With the passing of Steelers great L.C Greenwood last weekend I wanted to remind all of how great he was and what a shame it was that he had to leave this earth without getting his due recognition. I am re-posting this article that I wrote just 3 months ago (06/08/13). It was after the death of former Rams great defensive end David “Deacon” Jones. Unfortunately my worries and concerns about L.C Greenwood came true only 3 months later.
With the passing this week of one of the NFL’s all time great players David “Deacon” Jones of the famous defensive front four the Los Angeles Rams “Fearsome Foursome” it got me thinking about Pittsburgh’s great front four “The Steel Curtain” and in particular L.C. Greenwood.
The Steel Curtain (Joe Greene, L.C. Greenwood, Ernie Holmes, Dwight White) is considered the greatest defensive front four in NFL History and no one can argue with the results: 4 Super Bowl victories. Ernie Holmes only played with the Steelers through the 1977 season and therefore was only part of the first 2 Super Bowls.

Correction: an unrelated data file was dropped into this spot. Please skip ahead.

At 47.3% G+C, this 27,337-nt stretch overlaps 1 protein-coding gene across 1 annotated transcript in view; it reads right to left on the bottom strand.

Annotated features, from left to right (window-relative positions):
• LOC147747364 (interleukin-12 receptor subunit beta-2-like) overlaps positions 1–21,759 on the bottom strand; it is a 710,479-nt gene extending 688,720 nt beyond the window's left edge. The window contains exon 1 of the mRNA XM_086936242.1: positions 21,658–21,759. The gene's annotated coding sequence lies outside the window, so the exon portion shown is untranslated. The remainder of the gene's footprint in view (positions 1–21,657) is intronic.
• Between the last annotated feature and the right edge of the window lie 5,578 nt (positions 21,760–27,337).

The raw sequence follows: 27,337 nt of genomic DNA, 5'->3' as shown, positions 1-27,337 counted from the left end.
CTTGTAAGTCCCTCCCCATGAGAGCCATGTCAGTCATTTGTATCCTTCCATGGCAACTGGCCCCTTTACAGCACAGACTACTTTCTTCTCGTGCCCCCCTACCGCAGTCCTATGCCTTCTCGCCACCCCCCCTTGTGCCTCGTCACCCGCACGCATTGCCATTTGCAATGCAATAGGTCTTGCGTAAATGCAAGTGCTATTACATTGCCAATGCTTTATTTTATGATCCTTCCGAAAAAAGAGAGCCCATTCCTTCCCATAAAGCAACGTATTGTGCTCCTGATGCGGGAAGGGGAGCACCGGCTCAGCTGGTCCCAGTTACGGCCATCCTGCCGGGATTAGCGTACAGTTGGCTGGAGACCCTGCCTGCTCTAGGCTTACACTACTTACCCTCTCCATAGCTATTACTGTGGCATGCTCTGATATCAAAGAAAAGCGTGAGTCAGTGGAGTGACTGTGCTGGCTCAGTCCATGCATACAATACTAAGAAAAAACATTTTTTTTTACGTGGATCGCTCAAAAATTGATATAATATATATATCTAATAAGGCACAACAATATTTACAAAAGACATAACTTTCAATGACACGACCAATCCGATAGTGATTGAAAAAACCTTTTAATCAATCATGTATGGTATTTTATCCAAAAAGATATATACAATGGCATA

The other great defensive lines in NFL history: Minnesota’s “Purple People Eaters”, the L.A. Rams “Fearsome Foursome”, Dallas Cowboys “Doomsday Defense”, Kansas City Chiefs and the Green Bay Packers of the 60’s, Baltimore Colts and Cleveland Browns of the 1950’s and the Chicago Bears of the mid 1980’s can all argue for second place on the list. The Steel Curtain is #1.
Steel Curtain Is Last? Really?
However of those 9 dominant defensive fronts noted above the Steel Curtain is tied with Dallas for dead last in one very important category: having only one member of that unit enshrined in the NFL Pro Football Hall of Fame (Joe Greene, Pittsburgh; Randy White, Dallas). The Packers (Willie Davis, Henry Jordan ), Rams (“Deacon” Jones, Merlin Olsen), Chiefs (Curly Culp, Buck Buchanan), Browns (Len Ford, Bill Willis) , Colts (Gino Marchetti, Art Donovan), Bears (Richard Dent, Dan Hampton) all have two inductees and the Vikings (Carl Eller and Alan Page) can even be argued for a third member in Jim Marshall. How is it possible the greatest front four ever has only one member in the Pro Football Hall of Fame?
Some of L.C. Greenwood’s accomplishments (1969-1981):
- 6 time Pro Bowl selection (1973, 1974, 1975, 1976, 1978, 1979)
- 2 time First Team All-Pro selection (1974, 1975)
- 6 time All-Conference selection (1973, 1974, 1975, 1976, 1978, 1979)
- NFL 1970s All-Decade Team